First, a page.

|Managing expectations is one of the fundamental building blocks of service. And we are all in the service business.
A dozen years ago, before the airline passenger bill of rights, examples of long flight delays without explanation or recourse made the news . I was on a flight once where the pilot came on the intercom saying they needed to return the plane to the gate because a faulty part was discovered. I was glad the problem was discovered before the flight took off.
The pilot said it should be short delay. He then went silent for two hours, while worries about missed connections and getting home late mounted. After the first hour, our patience was wearing thin, and some passengers began to pressure the flight attendants for some answers. When the work was done, the pilot announced the problem was fixed and we would be pushing back. "So please take your seats." He apologized for the delay, but it was too little, too late.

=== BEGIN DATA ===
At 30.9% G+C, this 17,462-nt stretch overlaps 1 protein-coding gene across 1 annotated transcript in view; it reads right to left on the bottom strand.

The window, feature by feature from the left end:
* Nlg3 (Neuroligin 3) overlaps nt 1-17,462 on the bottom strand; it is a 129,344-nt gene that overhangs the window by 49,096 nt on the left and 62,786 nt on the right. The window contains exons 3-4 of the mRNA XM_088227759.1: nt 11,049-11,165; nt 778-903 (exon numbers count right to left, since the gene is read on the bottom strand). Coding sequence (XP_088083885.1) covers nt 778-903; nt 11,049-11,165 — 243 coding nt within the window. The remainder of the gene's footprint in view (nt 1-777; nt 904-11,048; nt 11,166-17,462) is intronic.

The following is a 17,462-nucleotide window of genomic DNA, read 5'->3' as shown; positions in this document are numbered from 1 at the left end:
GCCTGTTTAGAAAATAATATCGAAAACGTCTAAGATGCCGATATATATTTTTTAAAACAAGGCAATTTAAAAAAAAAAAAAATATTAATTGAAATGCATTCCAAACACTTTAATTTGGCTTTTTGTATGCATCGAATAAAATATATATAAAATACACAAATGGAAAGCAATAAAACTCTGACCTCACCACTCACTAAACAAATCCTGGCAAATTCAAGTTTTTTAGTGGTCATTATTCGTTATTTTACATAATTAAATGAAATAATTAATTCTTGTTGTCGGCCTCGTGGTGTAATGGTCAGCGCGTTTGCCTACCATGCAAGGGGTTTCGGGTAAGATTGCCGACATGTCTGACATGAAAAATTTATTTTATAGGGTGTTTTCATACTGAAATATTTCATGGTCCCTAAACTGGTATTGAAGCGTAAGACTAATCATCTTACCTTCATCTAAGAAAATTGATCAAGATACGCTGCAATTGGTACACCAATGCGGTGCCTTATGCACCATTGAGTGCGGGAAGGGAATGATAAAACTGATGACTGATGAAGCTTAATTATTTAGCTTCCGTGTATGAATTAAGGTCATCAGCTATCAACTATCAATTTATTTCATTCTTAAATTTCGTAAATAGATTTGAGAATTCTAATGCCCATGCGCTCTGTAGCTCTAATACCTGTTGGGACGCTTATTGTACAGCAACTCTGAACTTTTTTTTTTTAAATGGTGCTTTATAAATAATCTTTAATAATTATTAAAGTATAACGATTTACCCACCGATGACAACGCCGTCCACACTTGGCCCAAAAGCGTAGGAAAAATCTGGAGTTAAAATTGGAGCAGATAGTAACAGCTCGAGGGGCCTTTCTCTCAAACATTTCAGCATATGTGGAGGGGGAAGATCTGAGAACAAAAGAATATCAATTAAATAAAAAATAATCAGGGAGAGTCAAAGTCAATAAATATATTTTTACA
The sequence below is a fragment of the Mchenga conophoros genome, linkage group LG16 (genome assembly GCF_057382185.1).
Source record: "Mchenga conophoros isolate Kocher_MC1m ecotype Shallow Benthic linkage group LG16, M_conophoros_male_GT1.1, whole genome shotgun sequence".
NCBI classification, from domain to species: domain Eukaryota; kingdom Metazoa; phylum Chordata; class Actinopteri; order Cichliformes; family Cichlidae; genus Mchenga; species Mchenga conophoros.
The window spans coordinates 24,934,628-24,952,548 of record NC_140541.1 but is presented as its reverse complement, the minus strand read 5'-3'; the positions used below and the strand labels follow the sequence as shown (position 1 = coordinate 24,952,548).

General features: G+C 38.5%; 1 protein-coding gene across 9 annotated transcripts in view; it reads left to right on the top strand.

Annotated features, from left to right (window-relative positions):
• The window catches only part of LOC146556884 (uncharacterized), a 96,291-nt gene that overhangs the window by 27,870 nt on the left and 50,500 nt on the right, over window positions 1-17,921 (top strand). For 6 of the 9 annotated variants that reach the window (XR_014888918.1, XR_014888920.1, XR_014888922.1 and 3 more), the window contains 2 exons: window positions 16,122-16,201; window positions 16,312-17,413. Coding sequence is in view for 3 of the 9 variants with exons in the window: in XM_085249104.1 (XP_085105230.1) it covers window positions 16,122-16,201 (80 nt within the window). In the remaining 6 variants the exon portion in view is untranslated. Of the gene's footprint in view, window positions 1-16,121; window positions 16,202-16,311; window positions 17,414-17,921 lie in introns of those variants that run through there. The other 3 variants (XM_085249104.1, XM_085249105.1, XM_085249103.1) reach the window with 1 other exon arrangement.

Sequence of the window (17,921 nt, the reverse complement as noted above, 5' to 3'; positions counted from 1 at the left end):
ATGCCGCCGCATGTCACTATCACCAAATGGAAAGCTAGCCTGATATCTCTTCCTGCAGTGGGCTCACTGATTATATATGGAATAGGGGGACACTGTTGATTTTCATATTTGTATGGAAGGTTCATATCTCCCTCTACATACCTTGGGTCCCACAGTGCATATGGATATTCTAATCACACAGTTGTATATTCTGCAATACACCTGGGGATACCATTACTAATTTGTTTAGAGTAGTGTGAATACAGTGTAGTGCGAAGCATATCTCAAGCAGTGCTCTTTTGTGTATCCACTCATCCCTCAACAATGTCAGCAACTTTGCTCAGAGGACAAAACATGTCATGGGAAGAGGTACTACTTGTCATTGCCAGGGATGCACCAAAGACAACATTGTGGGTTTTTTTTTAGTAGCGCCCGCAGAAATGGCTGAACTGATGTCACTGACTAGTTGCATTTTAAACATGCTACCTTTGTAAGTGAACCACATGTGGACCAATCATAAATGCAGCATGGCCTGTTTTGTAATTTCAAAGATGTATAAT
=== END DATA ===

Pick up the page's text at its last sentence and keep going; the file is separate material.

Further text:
What went wrong? We all expected the delay was going to be "short" as announced. That meant far less than the two hours that expired. The pilot committed a cardinal sin of service, not being candid with us and not keeping us informed.
I contrast this with a recent flight where during a similar maintenance issue, the pilot gave us 15 minute updates, whether or not he had new information. He also told us that connecting flights would wait wherever possible and agents were standing by to help us. It's hard to be angry when you're being informed and feel involved in the process.
Things don't always go right on projects and assignments, and delays occur. But how you manage expectations is critical to customer satisfaction, whether inside or outride the organization. In fact, the brand of your organization may be a stake.